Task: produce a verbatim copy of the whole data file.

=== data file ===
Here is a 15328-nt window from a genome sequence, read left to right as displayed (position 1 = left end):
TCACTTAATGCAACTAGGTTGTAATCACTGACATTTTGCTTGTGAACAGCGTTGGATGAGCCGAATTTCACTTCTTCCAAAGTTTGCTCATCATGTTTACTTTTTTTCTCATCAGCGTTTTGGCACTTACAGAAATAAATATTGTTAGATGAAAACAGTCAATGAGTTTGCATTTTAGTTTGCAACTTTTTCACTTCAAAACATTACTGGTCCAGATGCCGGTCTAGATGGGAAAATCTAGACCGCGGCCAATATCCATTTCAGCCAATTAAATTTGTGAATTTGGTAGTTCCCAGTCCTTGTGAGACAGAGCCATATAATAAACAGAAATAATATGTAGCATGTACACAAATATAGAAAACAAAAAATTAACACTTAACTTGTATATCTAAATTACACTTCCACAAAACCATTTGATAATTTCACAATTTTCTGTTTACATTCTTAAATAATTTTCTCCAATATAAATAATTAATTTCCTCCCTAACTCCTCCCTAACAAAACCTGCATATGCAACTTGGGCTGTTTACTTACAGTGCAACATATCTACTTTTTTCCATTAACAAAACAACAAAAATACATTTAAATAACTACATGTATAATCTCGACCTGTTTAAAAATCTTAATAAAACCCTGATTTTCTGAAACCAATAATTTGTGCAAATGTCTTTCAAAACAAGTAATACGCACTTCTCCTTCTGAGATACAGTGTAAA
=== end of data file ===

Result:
Here is a 15328-nt window from a genome sequence, read left to right as displayed (position 1 = left end):
TCACTTAATGCAACTAGGTTGTAATCACTGACATTTTGCTTGTGAACAGCGTTGGATGAGCCGAATTTCACTTCTTCCAAAGTTTGCTCATCATGTTTACTTTTTTTCTCATCAGCGTTTTGGCACTTACAGAAATAAATATTGTTAGATGAAAACAGTCAATGAGTTTGCATTTTAGTTTGCAACTTTTTCACTTCAAAACATTACTGGTCCAGATGCCGGTCTAGATGGGAAAATCTAGACCGCGGCCAATATCCATTTCAGCCAATTAAATTTGTGAATTTGGTAGTTCCCAGTCCTTGTGAGACAGAGCCATATAATAAACAGAAATAATATGTAGCATGTACACAAATATAGAAAACAAAAAATTAACACTTAACTTGTATATCTAAATTACACTTCCACAAAACCATTTGATAATTTCACAATTTTCTGTTTACATTCTTAAATAATTTTCTCCAATATAAATAATTAATTTCCTCCCTAACTCCTCCCTAACAAAACCTGCATATGCAACTTGGGCTGTTTACTTACAGTGCAACATATCTACTTTTTTCCATTAACAAAACAACAAAAATACATTTAAATAACTACATGTATAATCTCGACCTGTTTAAAAATCTTAATAAAACCCTGATTTTCTGAAACCAATAATTTGTGCAAATGTCTTTCAAAACAAGTAATACGCACTTCTCCTTCTGAGATACAGTGTAAA